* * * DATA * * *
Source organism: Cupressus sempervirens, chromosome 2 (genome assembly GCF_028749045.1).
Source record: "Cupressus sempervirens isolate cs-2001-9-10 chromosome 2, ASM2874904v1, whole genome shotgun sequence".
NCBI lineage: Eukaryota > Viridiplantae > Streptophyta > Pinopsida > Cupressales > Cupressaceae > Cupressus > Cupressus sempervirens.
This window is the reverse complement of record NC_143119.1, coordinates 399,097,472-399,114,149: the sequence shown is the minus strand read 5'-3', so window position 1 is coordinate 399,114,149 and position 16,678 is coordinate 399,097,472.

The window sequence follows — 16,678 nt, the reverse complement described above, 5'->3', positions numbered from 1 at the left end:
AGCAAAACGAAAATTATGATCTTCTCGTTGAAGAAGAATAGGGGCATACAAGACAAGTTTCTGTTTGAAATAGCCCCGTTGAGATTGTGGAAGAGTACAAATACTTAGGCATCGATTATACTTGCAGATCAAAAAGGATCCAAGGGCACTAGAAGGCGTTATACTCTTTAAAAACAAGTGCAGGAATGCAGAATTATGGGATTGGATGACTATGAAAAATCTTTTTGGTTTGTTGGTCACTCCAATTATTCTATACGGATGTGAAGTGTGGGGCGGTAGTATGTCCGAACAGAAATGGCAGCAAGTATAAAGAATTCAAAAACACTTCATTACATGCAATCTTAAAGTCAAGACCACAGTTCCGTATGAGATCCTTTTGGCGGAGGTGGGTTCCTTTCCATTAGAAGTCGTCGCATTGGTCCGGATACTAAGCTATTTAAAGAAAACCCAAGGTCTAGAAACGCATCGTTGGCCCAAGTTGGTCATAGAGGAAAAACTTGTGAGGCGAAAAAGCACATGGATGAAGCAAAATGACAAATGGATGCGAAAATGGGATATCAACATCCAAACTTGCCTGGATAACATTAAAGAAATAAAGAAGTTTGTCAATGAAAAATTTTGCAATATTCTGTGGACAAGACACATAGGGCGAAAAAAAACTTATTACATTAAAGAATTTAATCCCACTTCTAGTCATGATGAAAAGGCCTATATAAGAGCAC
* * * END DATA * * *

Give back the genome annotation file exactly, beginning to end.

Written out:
Source organism: Cupressus sempervirens, chromosome 2 (genome assembly GCF_028749045.1).
Source record: "Cupressus sempervirens isolate cs-2001-9-10 chromosome 2, ASM2874904v1, whole genome shotgun sequence".
NCBI lineage: Eukaryota > Viridiplantae > Streptophyta > Pinopsida > Cupressales > Cupressaceae > Cupressus > Cupressus sempervirens.
This window is the reverse complement of record NC_143119.1, coordinates 399,097,472-399,114,149: the sequence shown is the minus strand read 5'-3', so window position 1 is coordinate 399,114,149 and position 16,678 is coordinate 399,097,472.

The window sequence follows — 16,678 nt, the reverse complement described above, 5'->3', positions numbered from 1 at the left end:
AGCAAAACGAAAATTATGATCTTCTCGTTGAAGAAGAATAGGGGCATACAAGACAAGTTTCTGTTTGAAATAGCCCCGTTGAGATTGTGGAAGAGTACAAATACTTAGGCATCGATTATACTTGCAGATCAAAAAGGATCCAAGGGCACTAGAAGGCGTTATACTCTTTAAAAACAAGTGCAGGAATGCAGAATTATGGGATTGGATGACTATGAAAAATCTTTTTGGTTTGTTGGTCACTCCAATTATTCTATACGGATGTGAAGTGTGGGGCGGTAGTATGTCCGAACAGAAATGGCAGCAAGTATAAAGAATTCAAAAACACTTCATTACATGCAATCTTAAAGTCAAGACCACAGTTCCGTATGAGATCCTTTTGGCGGAGGTGGGTTCCTTTCCATTAGAAGTCGTCGCATTGGTCCGGATACTAAGCTATTTAAAGAAAACCCAAGGTCTAGAAACGCATCGTTGGCCCAAGTTGGTCATAGAGGAAAAACTTGTGAGGCGAAAAAGCACATGGATGAAGCAAAATGACAAATGGATGCGAAAATGGGATATCAACATCCAAACTTGCCTGGATAACATTAAAGAAATAAAGAAGTTTGTCAATGAAAAATTTTGCAATATTCTGTGGACAAGACACATAGGGCGAAAAAAAACTTATTACATTAAAGAATTTAATCCCACTTCTAGTCATGATGAAAAGGCCTATATAAGAGCAC